You can't navigate through multiyear ice... photo: arcticroute.com via flickr.
You've probably seen all sort of predictions about when the Arctic will see it's first ice-free summer in, umm, all of human history. Well, the University of Manitoba's David Barber, just returned from an expedition to examine multi-year ice in the Beaufort Sea, has told Reuters that, for all practical purposes we're already there:Barber's expedition failed to largely find the multiyear ice they sought, instead finding hundreds of miles of 50cm-thick "rotten ice" that could be navigated through.
Multiyear Ice is the Barrier to Development of Arctic
From a practical perspective, if you want ship across the pole, you're concerned about multiyear sea ice. You're not concerned about this rotten stuff we were doing 13 knots though.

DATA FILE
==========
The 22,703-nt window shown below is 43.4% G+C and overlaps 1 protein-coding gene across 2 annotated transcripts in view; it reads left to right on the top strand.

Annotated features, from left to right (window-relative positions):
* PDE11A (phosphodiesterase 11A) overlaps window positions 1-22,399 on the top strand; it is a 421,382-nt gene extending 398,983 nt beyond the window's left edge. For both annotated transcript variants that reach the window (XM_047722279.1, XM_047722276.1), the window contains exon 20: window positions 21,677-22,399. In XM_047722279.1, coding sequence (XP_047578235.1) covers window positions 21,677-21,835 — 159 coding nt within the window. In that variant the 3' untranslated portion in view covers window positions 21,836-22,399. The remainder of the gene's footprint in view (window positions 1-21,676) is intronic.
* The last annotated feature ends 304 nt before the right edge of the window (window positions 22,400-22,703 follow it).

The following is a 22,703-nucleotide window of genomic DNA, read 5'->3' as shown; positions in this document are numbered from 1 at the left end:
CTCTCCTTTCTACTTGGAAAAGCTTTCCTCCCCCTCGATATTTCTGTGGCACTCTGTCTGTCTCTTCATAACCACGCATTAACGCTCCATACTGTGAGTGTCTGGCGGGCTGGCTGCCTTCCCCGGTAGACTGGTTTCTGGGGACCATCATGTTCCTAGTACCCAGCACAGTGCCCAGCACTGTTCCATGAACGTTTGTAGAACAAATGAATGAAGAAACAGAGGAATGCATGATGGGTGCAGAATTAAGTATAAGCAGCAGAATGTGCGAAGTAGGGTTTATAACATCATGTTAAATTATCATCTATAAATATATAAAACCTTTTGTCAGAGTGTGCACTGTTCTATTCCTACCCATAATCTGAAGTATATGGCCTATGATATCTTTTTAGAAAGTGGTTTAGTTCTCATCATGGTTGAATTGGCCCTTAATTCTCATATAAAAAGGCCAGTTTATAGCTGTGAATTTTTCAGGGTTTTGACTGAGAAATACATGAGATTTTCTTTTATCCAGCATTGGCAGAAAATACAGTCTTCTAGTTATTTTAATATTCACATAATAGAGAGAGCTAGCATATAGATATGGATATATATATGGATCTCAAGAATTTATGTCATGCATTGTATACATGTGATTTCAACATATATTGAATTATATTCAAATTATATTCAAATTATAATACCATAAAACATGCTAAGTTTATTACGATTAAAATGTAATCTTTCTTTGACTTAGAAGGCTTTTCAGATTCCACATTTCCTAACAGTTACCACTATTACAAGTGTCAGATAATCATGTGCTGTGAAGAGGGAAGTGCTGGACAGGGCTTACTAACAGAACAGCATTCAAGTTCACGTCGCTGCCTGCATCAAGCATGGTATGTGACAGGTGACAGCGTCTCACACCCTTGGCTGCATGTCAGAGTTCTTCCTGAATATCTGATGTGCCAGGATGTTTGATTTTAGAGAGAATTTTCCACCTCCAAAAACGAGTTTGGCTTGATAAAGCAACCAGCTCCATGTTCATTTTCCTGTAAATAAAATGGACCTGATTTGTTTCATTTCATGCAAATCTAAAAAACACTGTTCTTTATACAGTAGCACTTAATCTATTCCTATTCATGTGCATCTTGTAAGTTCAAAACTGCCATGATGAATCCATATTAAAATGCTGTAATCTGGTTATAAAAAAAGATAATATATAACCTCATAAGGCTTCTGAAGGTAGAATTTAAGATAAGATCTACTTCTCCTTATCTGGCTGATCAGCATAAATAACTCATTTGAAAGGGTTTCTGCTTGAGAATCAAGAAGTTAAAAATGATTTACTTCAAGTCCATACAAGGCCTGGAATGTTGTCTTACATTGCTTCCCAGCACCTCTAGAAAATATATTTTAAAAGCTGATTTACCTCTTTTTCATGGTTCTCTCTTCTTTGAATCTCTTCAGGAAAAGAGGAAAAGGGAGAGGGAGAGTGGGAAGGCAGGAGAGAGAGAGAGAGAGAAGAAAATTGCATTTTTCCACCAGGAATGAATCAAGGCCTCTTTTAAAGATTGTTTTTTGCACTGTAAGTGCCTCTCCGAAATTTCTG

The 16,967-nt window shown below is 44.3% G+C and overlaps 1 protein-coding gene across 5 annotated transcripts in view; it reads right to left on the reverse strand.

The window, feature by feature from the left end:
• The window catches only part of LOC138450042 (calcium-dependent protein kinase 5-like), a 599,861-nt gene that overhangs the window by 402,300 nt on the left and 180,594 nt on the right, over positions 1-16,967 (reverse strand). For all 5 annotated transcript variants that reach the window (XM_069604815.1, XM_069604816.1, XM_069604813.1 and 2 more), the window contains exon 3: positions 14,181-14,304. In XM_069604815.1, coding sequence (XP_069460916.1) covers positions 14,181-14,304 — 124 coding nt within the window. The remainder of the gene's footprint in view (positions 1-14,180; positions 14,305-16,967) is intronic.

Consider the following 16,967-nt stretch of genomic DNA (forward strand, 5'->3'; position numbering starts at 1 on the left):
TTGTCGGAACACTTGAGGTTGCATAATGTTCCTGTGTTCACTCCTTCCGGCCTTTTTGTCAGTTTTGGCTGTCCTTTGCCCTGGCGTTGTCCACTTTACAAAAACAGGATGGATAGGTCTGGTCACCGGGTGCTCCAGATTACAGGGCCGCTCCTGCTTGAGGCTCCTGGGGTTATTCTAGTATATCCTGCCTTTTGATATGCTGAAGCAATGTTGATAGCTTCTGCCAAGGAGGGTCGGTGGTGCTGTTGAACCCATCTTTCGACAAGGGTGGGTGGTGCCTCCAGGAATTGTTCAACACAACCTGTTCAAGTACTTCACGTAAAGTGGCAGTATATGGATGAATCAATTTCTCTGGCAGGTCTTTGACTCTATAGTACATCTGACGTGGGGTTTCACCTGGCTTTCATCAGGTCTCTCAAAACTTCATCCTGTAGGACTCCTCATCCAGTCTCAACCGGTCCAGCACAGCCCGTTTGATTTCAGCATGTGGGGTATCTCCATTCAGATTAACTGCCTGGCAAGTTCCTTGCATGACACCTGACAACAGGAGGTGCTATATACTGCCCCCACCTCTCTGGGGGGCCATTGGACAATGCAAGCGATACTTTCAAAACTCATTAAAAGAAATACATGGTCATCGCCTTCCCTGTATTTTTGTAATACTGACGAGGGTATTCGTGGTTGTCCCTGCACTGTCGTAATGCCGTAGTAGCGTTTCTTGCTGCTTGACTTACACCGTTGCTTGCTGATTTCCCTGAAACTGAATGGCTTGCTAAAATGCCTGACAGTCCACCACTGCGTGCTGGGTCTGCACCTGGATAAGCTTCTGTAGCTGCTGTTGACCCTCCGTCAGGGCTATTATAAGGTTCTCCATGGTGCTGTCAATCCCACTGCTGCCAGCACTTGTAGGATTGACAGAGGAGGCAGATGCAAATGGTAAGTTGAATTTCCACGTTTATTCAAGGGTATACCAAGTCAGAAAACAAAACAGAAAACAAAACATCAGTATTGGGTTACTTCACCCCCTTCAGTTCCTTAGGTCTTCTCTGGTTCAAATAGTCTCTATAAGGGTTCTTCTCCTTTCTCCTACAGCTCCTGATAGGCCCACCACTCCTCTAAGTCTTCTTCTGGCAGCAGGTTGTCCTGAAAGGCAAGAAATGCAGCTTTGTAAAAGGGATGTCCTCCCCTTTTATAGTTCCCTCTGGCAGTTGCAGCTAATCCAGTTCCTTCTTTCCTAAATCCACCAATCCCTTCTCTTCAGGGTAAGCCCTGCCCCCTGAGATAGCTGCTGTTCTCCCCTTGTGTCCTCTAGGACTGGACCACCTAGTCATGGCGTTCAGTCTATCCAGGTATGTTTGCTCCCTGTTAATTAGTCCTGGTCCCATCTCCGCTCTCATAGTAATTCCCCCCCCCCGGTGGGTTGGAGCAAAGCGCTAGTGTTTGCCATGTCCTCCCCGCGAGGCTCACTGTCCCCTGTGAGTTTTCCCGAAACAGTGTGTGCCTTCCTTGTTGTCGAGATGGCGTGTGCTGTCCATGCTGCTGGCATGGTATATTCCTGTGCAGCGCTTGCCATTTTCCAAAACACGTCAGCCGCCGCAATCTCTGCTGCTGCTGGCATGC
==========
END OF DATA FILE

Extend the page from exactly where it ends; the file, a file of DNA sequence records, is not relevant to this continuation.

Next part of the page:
I would argue that, from a practical perspective, we almost have a seasonally ice-free Arctic now, because multiyear sea ice is the barrier to the use and development of the Arctic.
Add to all this news via Climate Progress which points out that as winter sets in Arctic sea ice is now refreezing more slowly, and you start to get a picture of what's happening as the Arctic warms three times more quickly than elsewhere.
Arctic Sea Ice
Arctic Sea Ice Melt 20 Years Ahead of Schedule
NASA Confirms Dramatic Thinning of Arctic Sea Ice - Multi-Year Ice Area the Size of Alaska Lost
2009 Arctic Summer Sea Ice Minimum Third Lowest on Record - Well Outside Natural Variability